Tuesday, December 16, 2008

How Good is Fundamental Analysis (Part 2)

Continued from the previous post (You can read Part 1 of the post here)

So how good are those so called professional security analysts are at picking market winners? Malkiel (author of the Random Walk down Wall Street) suggests that evidence from several studies show that investing with an average mutual fund would be no better than purchasing and holding an unmanaged broad stock index.

The reasons why it is simply difficult to forecast earnings/dividends/growth or to put it simply- to conduct fundamental analysis are due to the following factors:

1. The influence of Random Events

Basically, anything can happen. The discovery of a new product, terrorist attacks, war, political crisis, competitors, irrelevance of business, natural disaster, credit crisis, tainted milk, bird flu, nick leeson.. For a good read on randomness, I personally recommend reading Fooled by Randomness and the Black Swan by Nicholas Nassim Taleb.

2. The production of dubious earnings throught "creative" accounting

The figures are simply not what they seem. When you use variables or numbers from the reported earnings , etc that are the result of creative accounting ... you simply end up with wrong numbers/forecasts

3. Basic Incompetence of the analysts themselves

Analysts lack experience in the field that they are analysing. Who can blame them? How do you value a transportation company? How do you value an internet business? How do you value a biotech company? It is simply not easy to be an expert in analysing stocks while at the same time being an expert in the industry that he/she might be covering.

4. The loss of the the best analysts to the sales desk, to portfolio mgmt or to hedge funds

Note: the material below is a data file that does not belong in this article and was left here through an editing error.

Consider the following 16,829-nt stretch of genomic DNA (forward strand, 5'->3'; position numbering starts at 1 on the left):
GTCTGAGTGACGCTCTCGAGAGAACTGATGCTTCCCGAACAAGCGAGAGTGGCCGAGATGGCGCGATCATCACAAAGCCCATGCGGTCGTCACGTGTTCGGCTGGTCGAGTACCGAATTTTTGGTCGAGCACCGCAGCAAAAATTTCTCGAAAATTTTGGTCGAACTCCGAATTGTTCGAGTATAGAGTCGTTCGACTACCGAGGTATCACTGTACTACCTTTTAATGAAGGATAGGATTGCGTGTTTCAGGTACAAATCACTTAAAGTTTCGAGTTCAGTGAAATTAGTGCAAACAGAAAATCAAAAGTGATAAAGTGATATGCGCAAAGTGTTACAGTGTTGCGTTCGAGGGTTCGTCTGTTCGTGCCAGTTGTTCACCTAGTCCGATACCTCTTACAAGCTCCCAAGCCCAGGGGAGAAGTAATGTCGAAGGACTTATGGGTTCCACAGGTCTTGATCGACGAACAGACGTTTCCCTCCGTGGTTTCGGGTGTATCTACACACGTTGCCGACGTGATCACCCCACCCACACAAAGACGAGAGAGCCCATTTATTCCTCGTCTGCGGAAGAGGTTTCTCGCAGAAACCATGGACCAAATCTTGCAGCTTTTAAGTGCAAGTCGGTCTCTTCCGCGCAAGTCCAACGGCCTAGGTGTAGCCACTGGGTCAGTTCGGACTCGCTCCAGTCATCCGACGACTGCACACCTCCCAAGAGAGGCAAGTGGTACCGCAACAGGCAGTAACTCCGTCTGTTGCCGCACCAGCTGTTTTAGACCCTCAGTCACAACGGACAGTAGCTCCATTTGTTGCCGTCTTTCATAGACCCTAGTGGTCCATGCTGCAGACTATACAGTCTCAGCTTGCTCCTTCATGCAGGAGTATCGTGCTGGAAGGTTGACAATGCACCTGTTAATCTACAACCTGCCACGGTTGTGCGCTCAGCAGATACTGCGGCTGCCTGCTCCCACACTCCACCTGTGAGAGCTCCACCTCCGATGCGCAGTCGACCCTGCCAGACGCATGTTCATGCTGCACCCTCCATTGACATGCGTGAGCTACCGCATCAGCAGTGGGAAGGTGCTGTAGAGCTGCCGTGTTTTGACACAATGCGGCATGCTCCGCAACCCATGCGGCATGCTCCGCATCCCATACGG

Good analysts often don't stay as analysts too long. I guess the rewards are better at the sales desk and other jobs.

5. Conflicts of interest between research and investment banking departments.

In the 1990s, the ratio of buy to sell recommendations were 100 to 1. Analysts fear that negative comments like sell recommendations might offend / drive away prospective investment banking clients.

Coin Flipping Anyone??So at the end of the day, analysts/fund managers who are able to outperform the market might be beating the market simply because of luck. Malkiel gives the example of holding a contest for 1000 people who are asked to flip a coin. Those who are able to flip "heads" the most number of times win.

At the first flip, based on probability 500 would flip heads, the other 500 would flip tails.

At the second flip (out of the 500 who flipped heads previously), 250 would flip heads again.

At the third flip, 125 would be able to flip heads.

Fourth flip, 67

Fifth flip, 38

Sixth flip, 19

Seventh flip, 8

Eight flip, 4 people would have managed to flip 8 consecutive heads!!

By now the crowd watching these 4 remaining coin flippers would think that they possess some special kind of skill to flip heads 8 times in a row! But this is just all luck. Pure chance. No skill was involved.

At the tenth flip, you would get one champion who would have flipped a coin to produce "heads" 10 times in a row. The crowd will be wowed by him. This champion will go on and be interviewed by everyone. He might even write a book about "Flipping for Success".

Coin flipping anyone?

(Do take with a pinch of salt... I believe Fundamental Analysis still has a role to play in our choosing of stocks to invest in)


Kay said...


I am Kay from moneytalk.sg. I just added you on my link list (:

bk said...

Thanks. I added a link back to your blog too. Hope to learn more from you

Related Posts Plugin for WordPress, Blogger...

My Blog List